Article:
Scientists led by Germany’s Helmholtz-Zentrum Berlin (HZB) developed an additive for perovskite materials, which it has shown acts a ‘cushion’, protecting the more delicate perovskite crystals from stress induced by changing temperatures.
The group was also able to add to HZB’s list of achievements – including the 32.5% efficiency record for a perovskite-silicon tandem cell – by fabricating perovskite cells using p-i-n architecture that achieved a record-setting 24.6% efficiency. This architecture is inherently more stable, but usually less efficient, than the more commonly used n-i-p design.
“Sunlight can heat up the inside of a PV cell to 80 Celsius; in the dark, the cell then cools down immediately to the outside temperature,” explained HZB Professor Antonio Abate. “This triggers large mechanical stresses in the thin layer of perovskite microcrystals, creating defects and even local phase transitions, so that the thin film loses its quality.”
The group found that working with a polymer compound it calls v-pV2F (full name b-poly(1,1-difluoroethylene) could improve the p-i-n solar cell’s stability even further.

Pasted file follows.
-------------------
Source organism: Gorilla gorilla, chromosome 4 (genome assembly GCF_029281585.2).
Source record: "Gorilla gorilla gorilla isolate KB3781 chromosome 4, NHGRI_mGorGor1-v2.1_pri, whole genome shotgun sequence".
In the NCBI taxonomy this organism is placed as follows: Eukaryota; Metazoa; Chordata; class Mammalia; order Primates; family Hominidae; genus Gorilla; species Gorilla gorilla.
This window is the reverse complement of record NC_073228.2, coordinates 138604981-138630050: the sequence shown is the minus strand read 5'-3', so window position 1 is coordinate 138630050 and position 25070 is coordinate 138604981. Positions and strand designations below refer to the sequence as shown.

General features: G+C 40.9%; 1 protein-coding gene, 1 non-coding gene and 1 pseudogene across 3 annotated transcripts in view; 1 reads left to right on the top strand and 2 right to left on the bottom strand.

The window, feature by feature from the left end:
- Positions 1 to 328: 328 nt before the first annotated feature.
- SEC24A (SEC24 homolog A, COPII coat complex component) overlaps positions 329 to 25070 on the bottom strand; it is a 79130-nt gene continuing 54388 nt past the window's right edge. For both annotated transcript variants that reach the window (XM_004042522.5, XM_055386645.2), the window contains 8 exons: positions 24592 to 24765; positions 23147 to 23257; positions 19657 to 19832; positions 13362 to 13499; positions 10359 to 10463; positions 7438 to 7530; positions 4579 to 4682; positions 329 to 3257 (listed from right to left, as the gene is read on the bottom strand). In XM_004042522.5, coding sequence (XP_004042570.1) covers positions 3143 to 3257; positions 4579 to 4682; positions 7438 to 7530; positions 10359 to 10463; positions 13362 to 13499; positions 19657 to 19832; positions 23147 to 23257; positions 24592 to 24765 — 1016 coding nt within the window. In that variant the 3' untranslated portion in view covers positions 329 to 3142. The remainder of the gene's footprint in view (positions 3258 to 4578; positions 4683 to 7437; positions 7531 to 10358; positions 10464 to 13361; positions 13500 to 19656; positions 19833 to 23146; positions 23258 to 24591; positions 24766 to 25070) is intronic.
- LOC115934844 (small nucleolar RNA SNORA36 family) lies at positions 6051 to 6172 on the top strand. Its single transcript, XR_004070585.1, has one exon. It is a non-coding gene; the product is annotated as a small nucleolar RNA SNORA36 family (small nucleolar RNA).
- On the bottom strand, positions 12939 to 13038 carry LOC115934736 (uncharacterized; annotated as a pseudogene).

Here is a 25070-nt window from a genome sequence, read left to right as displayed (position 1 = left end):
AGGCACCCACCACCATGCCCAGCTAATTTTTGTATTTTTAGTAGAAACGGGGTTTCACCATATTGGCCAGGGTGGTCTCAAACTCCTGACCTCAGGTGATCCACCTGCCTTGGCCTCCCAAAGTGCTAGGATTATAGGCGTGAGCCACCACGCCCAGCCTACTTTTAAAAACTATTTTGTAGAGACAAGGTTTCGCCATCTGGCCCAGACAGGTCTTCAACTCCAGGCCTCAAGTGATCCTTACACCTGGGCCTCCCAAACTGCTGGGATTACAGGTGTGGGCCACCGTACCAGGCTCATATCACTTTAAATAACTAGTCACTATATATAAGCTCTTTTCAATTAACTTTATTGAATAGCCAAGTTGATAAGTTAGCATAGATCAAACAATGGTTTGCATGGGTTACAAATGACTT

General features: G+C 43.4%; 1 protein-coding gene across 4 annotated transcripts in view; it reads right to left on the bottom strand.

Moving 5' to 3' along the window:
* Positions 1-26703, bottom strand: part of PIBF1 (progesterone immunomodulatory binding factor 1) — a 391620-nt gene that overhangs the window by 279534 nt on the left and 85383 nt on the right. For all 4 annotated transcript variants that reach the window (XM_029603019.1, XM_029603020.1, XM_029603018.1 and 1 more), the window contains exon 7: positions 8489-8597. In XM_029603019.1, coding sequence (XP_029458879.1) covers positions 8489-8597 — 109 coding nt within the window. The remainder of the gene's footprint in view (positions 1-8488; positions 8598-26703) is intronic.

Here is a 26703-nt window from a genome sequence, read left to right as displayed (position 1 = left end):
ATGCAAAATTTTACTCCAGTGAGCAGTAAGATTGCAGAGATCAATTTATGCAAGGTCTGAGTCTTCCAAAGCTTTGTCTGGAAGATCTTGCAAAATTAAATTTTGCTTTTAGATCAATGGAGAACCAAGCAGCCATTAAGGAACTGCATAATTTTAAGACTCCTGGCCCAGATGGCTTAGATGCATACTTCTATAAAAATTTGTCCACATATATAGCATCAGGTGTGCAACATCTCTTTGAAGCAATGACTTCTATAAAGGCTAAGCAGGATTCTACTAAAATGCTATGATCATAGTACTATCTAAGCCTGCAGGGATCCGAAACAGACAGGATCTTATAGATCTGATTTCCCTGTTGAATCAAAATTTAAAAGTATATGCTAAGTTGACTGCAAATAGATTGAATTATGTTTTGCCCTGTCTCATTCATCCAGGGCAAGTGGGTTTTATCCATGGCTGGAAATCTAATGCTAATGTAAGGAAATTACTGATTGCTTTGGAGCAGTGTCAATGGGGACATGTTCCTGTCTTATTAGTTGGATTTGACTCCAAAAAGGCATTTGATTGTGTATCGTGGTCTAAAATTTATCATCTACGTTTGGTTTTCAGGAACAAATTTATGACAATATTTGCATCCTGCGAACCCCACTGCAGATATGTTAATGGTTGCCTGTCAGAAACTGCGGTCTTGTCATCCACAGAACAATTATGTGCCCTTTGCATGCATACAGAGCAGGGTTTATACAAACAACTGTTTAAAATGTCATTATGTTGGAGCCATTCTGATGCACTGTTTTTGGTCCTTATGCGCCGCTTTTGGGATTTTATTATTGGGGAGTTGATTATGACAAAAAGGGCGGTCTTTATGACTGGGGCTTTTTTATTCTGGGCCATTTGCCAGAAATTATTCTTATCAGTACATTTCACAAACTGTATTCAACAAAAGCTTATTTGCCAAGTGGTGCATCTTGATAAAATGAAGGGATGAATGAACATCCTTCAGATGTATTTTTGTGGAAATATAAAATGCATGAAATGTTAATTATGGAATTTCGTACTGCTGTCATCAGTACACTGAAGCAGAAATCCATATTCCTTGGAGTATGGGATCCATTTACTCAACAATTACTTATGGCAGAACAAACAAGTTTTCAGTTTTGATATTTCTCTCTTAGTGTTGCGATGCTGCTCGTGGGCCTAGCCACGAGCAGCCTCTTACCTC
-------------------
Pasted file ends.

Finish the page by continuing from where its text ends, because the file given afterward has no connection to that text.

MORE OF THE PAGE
“This polymer seems to wrap around the individual perovskite microcrystals in the thin film like a soft shell, creating a kind of cushion against thermomechanical stress,” Abate explained.
Perovskite solar cells fabricated with this additive were put through various tests, the results of which can be found in the paper Highly efficient p-i-n perovskite solar cells that endure temperature variations, published in Science.
Cells measuring 18 mm² reached a maximum efficiency of 24.6%, while larger 1 cm² devices achieved 23.1%. The cells were subject to more than 100 temperature cycles between 80 C and -60 C, as well as 1,000 hours of continuous illumination – which HZB says is equivalent to roughly one year of outdoor use.
These cells retained 96% of their initial performance after 1000 hours of simulated sunlight at 25 C, and 88% when the test was conducted at 75 C. In addition to its cushion effect, the additive was shown to improve the cell’s efficiency by affecting the transport of charge carrier, allowing the group to set the p-i-n device efficiency record.
HZB will now work to reduce the performance lost over time even further, to levels that might be considered acceptable in commercial devices.
“Even under these extreme stresses, they still achieved 96 % efficiency in the end. That is already in the right order of magnitude,” Abate noted. “If it is now feasible to reduce the losses a little further, perovskite solar modules could still produce most of their original output after 20 years – this goal is now coming within reach.”
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